The origin of wald space and phylogenetic information geometry

  • Tom Nye (Newcastle University)
E1 05 (Leibniz-Saal)


Most existing metrics between phylogenetic trees directly measure differences in topology and edge weights, and are unrelated to the models of evolution used to infer trees. The wald space is a newly developed geodesic metric space which arose from a shift of viewpoint, in which trees are identified with the probability models on genetic sequence data they induce. We describe a family of metrics between trees which are pull-backs of metrics between probability distributions of discrete characters induced by trees. These behave very differently from existing metrics and we illustrate this using some simple examples. In order to do statistics on data sets of trees, it is highly desirable to construct metric spaces which are lengths spaces, or even better, geodesic spaces, and we describe how to construct a length space using probabilistic metrics. Locally, this space consists of a Riemannian manifold for each collection of trees with a fixed branching topology, in which the Riemannian metric is the Fisher information metric. Calculations in this space are highly computationally intensive due to the use of discrete characters. By developing a related Gaussian Markov process model for a continuous trait, we are able to identify trees with certain Gaussian distributions and this enables much faster computation. The same geometry is obtained by embedding trees in the space of positive definite matrices with the affine invariant metric, by considering covariance matrices of Gaussians. This embedded space is the wald space.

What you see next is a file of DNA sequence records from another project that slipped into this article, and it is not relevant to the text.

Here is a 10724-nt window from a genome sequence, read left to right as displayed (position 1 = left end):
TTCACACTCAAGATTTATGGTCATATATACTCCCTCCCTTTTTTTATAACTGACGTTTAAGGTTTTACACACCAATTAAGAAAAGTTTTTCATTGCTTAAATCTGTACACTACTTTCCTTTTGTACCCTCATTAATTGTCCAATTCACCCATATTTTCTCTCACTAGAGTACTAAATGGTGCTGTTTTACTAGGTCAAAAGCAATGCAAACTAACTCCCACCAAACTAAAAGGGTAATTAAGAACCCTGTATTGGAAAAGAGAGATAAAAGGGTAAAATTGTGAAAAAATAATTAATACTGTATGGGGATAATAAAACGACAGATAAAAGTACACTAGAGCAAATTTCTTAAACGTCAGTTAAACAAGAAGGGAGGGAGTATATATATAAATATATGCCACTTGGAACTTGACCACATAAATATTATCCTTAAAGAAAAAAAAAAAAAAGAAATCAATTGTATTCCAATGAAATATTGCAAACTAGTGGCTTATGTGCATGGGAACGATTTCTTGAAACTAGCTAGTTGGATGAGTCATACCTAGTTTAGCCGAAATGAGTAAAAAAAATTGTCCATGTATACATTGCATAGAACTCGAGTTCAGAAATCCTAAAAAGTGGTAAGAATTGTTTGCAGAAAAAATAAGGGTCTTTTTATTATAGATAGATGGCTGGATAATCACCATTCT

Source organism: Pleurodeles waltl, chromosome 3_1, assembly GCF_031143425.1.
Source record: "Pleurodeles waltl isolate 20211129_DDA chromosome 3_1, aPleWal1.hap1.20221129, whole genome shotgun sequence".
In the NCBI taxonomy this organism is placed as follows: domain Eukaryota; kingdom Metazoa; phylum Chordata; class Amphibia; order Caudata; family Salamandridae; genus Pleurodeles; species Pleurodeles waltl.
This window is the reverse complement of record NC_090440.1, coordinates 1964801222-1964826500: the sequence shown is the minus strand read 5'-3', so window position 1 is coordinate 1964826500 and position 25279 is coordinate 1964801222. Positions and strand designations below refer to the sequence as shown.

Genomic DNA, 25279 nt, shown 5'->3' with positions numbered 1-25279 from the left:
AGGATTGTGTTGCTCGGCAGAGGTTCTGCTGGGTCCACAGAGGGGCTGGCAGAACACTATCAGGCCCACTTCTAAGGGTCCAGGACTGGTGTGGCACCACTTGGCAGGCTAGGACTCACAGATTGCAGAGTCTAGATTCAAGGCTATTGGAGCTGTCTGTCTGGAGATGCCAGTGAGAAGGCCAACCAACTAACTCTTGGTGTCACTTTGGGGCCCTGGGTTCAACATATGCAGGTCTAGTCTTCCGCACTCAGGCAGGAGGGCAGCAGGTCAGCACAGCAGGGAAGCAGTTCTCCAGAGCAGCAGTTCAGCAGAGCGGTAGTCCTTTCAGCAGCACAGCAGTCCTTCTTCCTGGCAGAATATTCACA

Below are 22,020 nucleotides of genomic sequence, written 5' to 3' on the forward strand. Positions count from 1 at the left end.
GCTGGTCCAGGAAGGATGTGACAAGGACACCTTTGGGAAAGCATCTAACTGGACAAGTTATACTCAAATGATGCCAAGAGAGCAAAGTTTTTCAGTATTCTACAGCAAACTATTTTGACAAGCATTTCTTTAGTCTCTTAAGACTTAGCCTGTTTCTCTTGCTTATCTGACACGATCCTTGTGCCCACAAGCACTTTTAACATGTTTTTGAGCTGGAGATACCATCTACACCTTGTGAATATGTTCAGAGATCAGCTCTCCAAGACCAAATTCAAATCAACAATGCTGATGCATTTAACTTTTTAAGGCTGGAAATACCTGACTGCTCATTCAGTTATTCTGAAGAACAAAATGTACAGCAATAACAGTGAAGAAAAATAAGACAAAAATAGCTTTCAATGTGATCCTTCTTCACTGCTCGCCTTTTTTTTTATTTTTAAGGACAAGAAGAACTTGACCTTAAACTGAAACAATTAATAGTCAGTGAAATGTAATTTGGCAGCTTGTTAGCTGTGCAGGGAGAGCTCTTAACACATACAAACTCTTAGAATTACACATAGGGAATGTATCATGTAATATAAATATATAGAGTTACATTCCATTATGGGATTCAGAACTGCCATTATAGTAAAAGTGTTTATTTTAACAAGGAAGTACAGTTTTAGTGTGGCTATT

Katharina Matschke

Max Planck Institute for Mathematics in the Sciences, Leipzig Contact via Mail

Karen Habermann

University of Warwick

Sayan Mukherjee

Max Planck Institute for Mathematics in the Sciences, Leipzig

Max von Renesse

Leipzig University

Stefan Horst Sommer

University of Copenhagen